Erkenntnis:1-22 (forthcoming)

Authors
Cameron Boult
Brandon University
Abstract
One challenge in developing an account of the nature of epistemic blame is to explain what differentiates epistemic blame from mere negative epistemic evaluation. The challenge is to explain the difference, without invoking practices or behaviors that seem out of place in the epistemic domain. In this paper, I examine whether the most sophisticated recent account of the nature of epistemic blame—due to Jessica Brown—is up for the challenge. I argue that the account ultimately falls short, but does so in an instructive way. Drawing on the lessons learned, I put forward an alternative approach to the nature of epistemic blame. My account understands epistemic blame in terms of modifications to the intentions and expectations that comprise our “epistemic relationships” with one another. This approach has a number of attractions shared by Brown’s account, but it can also explain the significance of epistemic blame.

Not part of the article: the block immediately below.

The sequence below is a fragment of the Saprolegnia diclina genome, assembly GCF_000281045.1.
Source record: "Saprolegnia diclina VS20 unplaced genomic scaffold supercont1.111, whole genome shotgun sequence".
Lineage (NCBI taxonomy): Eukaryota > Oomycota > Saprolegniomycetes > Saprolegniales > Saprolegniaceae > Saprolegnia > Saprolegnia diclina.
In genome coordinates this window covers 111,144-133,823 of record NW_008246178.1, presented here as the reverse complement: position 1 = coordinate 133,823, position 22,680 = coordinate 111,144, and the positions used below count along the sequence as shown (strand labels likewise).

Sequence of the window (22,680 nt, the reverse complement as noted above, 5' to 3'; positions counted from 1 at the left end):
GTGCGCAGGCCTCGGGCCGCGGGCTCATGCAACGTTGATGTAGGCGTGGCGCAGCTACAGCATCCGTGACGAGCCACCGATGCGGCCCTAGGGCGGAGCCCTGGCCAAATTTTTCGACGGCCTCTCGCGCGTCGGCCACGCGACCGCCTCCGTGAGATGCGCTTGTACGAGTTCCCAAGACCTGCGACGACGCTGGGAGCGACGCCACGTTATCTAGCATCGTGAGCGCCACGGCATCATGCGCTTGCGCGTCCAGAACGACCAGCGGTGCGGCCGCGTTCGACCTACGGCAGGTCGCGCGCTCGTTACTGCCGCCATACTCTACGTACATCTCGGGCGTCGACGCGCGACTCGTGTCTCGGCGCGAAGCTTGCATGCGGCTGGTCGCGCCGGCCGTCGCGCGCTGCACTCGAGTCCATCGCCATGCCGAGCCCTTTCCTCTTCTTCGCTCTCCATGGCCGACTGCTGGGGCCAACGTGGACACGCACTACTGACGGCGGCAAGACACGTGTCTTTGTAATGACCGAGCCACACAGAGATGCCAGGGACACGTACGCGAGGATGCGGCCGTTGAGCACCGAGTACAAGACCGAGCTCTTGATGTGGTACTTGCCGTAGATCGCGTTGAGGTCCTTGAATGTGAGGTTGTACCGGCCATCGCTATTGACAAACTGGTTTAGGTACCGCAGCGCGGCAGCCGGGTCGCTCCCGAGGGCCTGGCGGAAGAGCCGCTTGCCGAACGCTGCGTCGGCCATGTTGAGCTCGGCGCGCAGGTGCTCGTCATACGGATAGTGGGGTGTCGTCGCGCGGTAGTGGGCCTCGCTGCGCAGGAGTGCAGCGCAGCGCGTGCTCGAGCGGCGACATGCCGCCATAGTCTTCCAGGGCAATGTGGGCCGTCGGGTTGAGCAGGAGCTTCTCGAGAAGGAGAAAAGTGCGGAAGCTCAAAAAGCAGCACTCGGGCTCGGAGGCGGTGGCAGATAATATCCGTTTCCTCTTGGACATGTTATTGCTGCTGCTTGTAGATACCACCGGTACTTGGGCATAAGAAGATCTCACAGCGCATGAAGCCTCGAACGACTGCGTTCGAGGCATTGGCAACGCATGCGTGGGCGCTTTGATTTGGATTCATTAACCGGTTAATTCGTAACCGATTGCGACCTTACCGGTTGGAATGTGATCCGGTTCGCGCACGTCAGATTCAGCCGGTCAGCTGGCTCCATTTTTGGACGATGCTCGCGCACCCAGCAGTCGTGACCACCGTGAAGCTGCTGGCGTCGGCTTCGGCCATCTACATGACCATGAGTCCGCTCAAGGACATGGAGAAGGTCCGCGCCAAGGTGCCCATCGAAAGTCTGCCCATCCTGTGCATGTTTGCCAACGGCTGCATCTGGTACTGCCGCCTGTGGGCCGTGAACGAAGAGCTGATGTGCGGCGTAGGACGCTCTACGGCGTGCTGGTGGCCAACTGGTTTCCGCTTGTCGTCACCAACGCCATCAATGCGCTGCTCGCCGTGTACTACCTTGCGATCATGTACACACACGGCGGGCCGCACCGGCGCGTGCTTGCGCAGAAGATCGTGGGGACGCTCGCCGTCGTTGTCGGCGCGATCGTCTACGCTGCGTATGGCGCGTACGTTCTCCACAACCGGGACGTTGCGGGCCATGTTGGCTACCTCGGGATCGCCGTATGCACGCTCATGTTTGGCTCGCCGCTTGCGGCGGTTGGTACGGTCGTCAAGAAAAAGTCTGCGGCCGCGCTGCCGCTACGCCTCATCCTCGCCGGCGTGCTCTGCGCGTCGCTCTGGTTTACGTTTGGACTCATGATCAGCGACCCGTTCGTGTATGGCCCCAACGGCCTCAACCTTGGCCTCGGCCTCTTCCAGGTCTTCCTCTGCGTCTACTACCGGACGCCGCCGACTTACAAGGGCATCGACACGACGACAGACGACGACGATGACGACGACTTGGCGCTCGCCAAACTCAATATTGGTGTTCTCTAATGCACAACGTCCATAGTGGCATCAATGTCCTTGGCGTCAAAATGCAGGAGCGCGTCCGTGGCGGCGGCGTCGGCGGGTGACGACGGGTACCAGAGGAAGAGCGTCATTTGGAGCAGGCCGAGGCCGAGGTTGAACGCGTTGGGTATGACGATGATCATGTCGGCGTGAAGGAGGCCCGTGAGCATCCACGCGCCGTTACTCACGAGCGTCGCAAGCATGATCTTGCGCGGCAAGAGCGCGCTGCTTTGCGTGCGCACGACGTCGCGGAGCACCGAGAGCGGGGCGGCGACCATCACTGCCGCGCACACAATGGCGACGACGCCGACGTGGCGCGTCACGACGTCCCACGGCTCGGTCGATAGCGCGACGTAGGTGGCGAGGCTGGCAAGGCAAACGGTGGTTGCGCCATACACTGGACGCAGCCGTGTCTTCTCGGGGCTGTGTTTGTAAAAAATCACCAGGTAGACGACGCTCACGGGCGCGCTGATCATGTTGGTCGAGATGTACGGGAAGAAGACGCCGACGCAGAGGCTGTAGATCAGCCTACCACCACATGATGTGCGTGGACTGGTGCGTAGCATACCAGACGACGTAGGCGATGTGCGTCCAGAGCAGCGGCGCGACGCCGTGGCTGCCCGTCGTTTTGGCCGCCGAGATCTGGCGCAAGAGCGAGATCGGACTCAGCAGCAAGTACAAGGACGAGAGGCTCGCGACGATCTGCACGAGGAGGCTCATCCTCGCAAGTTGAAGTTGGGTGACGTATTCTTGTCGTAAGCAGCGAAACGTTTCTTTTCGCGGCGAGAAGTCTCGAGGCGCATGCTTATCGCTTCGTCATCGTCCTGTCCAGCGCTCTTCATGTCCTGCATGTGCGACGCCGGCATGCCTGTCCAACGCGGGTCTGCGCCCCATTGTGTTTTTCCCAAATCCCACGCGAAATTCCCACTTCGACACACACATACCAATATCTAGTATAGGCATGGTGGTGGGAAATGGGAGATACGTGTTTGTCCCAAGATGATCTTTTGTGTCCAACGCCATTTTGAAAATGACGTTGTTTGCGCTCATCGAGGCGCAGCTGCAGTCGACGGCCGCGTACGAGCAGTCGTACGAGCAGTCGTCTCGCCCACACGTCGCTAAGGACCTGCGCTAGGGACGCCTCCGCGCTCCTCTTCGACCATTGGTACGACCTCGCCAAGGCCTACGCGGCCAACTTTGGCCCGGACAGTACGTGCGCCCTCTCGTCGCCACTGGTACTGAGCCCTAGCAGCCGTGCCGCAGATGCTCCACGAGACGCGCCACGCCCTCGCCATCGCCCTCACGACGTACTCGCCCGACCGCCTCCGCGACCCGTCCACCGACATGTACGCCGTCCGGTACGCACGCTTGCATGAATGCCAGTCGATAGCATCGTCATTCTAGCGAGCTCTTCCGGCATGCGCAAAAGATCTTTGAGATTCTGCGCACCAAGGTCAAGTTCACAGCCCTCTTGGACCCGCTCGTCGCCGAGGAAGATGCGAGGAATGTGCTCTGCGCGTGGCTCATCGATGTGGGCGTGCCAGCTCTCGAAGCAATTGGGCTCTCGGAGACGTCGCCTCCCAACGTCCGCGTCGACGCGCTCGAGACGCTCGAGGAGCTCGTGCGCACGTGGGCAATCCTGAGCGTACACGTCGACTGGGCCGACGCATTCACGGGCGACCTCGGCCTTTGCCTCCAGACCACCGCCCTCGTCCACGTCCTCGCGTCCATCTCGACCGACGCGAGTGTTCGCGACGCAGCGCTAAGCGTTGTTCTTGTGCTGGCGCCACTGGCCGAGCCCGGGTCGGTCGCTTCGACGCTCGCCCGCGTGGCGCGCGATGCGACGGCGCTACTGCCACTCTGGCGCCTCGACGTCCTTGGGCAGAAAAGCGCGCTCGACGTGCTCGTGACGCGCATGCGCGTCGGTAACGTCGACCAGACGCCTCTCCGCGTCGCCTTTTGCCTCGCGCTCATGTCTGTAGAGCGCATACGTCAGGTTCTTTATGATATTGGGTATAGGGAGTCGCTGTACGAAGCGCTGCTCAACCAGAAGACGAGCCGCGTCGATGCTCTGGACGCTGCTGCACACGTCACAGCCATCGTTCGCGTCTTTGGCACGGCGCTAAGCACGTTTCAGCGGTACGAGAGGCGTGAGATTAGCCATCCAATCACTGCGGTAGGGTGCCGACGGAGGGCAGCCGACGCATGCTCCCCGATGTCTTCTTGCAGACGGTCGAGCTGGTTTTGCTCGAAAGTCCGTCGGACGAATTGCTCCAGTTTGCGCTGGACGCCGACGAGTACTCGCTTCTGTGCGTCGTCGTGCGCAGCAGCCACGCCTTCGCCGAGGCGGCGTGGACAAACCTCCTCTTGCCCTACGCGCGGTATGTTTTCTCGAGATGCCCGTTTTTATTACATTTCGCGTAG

Keywords epistemic blame  epistemic trust  blame  epistemic responsibility  epistemic normativity  social epistemology
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DOI 10.1007/s10670-021-00382-0
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References found in this work BETA

Freedom and Resentment.Peter Strawson - 1962 - Proceedings of the British Academy 48:187-211.
Moral Dimensions: Permissibility, Meaning, Blame.Thomas Scanlon - 2008 - Belknap Press of Harvard University Press.
What We Owe to Each Other.Thomas Scanlon - 2002 - Mind 111 (442):323-354.
Freedom and Resentment.Peter Strawson - 2003 - In Gary Watson (ed.), Free Will. Oxford University Press.

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Citations of this work BETA

Epistemic Blame.Cameron Boult - 2021 - Philosophy Compass 16 (8):e12762.
Standing to Epistemically Blame.Cameron Boult - 2021 - Synthese 199 (3-4):11355-11375.

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